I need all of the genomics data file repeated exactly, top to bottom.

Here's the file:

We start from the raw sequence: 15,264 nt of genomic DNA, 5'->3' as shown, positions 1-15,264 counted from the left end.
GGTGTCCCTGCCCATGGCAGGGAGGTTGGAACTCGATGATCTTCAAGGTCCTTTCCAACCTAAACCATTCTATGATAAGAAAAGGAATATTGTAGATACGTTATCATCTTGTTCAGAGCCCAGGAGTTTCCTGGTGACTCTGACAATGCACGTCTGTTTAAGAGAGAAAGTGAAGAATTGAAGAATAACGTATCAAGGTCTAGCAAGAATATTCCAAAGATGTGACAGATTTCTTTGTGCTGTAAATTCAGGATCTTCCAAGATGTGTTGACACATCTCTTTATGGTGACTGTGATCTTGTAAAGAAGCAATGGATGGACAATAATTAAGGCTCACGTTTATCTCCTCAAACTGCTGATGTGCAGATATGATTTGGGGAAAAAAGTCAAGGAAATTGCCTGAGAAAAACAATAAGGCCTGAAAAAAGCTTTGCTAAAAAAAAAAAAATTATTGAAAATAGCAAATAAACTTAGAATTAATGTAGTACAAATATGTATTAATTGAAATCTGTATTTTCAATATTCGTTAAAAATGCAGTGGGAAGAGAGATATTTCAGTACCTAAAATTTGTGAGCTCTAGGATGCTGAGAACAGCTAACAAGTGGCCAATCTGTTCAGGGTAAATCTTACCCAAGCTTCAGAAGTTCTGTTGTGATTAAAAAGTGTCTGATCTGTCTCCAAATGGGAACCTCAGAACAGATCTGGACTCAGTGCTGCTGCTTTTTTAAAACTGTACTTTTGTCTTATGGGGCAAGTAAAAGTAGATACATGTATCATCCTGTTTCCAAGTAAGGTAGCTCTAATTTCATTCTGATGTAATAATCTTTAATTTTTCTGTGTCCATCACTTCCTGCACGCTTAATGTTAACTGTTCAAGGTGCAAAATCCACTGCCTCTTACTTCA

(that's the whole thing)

We start from the raw sequence: 15,264 nt of genomic DNA, 5'->3' as shown, positions 1-15,264 counted from the left end.
GGTGTCCCTGCCCATGGCAGGGAGGTTGGAACTCGATGATCTTCAAGGTCCTTTCCAACCTAAACCATTCTATGATAAGAAAAGGAATATTGTAGATACGTTATCATCTTGTTCAGAGCCCAGGAGTTTCCTGGTGACTCTGACAATGCACGTCTGTTTAAGAGAGAAAGTGAAGAATTGAAGAATAACGTATCAAGGTCTAGCAAGAATATTCCAAAGATGTGACAGATTTCTTTGTGCTGTAAATTCAGGATCTTCCAAGATGTGTTGACACATCTCTTTATGGTGACTGTGATCTTGTAAAGAAGCAATGGATGGACAATAATTAAGGCTCACGTTTATCTCCTCAAACTGCTGATGTGCAGATATGATTTGGGGAAAAAAGTCAAGGAAATTGCCTGAGAAAAACAATAAGGCCTGAAAAAAGCTTTGCTAAAAAAAAAAAAATTATTGAAAATAGCAAATAAACTTAGAATTAATGTAGTACAAATATGTATTAATTGAAATCTGTATTTTCAATATTCGTTAAAAATGCAGTGGGAAGAGAGATATTTCAGTACCTAAAATTTGTGAGCTCTAGGATGCTGAGAACAGCTAACAAGTGGCCAATCTGTTCAGGGTAAATCTTACCCAAGCTTCAGAAGTTCTGTTGTGATTAAAAAGTGTCTGATCTGTCTCCAAATGGGAACCTCAGAACAGATCTGGACTCAGTGCTGCTGCTTTTTTAAAACTGTACTTTTGTCTTATGGGGCAAGTAAAAGTAGATACATGTATCATCCTGTTTCCAAGTAAGGTAGCTCTAATTTCATTCTGATGTAATAATCTTTAATTTTTCTGTGTCCATCACTTCCTGCACGCTTAATGTTAACTGTTCAAGGTGCAAAATCCACTGCCTCTTACTTCA